SHASTA COUNTY, Calif - Just one year ago, Californians were celebrating the legalization of recreational marijuana.
Now one year later, The Los Angeles Times is reporting that California failed to meet expected revenue.
Based on taxes collected since January first, the state is expected to bring in $471 million dollars in revenue for 2018.
That's $159 million less than governor brown projected in his budget.
Retailers and growers say high taxes, complex regulations, and decisions by most cities to ban cannabis shops were at fault.
"It's just obviously tough for any legal business with the taxes,” said Katie Rabinowitz from Magnolia Oakland
Although the state didn't meet its targeted goal with cannabis sales in Shasta County businesses say its edibles and concentrates like these that are keeping the business booming.
I don't think that it’s necessarily an issue here in Shasta County and especially considering that there have been more dispensaries open especially in the Redding area,” said 530 Collective assistant manager Gyasi Davis.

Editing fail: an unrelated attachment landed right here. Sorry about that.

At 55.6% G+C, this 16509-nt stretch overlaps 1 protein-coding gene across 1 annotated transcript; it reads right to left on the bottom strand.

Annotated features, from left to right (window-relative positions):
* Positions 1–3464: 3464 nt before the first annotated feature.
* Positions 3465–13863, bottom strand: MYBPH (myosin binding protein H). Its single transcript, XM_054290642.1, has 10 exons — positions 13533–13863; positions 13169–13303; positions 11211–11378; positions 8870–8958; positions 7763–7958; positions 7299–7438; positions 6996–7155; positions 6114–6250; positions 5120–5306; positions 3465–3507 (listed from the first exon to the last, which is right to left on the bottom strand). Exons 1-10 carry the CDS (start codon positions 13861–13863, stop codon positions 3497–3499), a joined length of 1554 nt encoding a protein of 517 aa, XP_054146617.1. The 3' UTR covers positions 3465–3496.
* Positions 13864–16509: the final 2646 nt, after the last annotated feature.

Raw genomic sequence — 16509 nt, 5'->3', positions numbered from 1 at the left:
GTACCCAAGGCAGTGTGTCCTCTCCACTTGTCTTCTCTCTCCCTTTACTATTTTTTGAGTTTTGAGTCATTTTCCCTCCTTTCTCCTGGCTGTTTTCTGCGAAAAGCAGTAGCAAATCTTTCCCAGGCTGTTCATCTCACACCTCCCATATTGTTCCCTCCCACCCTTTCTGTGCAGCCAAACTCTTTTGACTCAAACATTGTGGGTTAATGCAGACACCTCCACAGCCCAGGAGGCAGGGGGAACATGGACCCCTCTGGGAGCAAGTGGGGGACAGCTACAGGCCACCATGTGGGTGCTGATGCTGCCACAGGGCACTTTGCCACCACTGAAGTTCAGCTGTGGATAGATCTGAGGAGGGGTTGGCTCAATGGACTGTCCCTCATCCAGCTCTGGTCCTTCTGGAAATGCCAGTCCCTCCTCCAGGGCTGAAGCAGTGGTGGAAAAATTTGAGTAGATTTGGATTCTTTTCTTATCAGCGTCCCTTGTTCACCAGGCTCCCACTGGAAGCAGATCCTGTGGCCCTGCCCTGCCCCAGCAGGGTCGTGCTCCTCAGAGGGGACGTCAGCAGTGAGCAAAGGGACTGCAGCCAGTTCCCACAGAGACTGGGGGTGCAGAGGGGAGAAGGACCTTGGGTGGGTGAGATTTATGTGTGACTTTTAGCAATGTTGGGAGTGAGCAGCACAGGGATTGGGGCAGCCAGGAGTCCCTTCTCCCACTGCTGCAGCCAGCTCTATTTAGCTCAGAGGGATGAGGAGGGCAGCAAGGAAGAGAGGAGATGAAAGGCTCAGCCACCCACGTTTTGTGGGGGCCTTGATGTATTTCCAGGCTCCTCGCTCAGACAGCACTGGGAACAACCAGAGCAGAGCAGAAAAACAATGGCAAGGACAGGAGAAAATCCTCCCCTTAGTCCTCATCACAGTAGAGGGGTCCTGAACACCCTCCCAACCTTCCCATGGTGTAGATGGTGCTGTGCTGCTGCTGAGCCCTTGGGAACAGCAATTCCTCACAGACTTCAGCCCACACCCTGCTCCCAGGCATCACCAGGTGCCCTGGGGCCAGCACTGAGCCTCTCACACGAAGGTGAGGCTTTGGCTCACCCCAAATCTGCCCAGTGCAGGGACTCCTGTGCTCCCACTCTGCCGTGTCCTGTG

This year Synergy opened its door as the first dispensary in Redding.
City of Redding Building Official Jim Wright says that's only the start.
In a statement, he wrote, “What we currently have is one retail cannabis outlet that is open for business. We have three other retail outlets that are in the plan review and permitting process. We have five other cannabis facilities that are a mixture of cultivation, processing, and retail that are still in the licensing stage.”
Showing although cannabis sales statewide didn't meet their goal sales in Shasta County only have room to grow.
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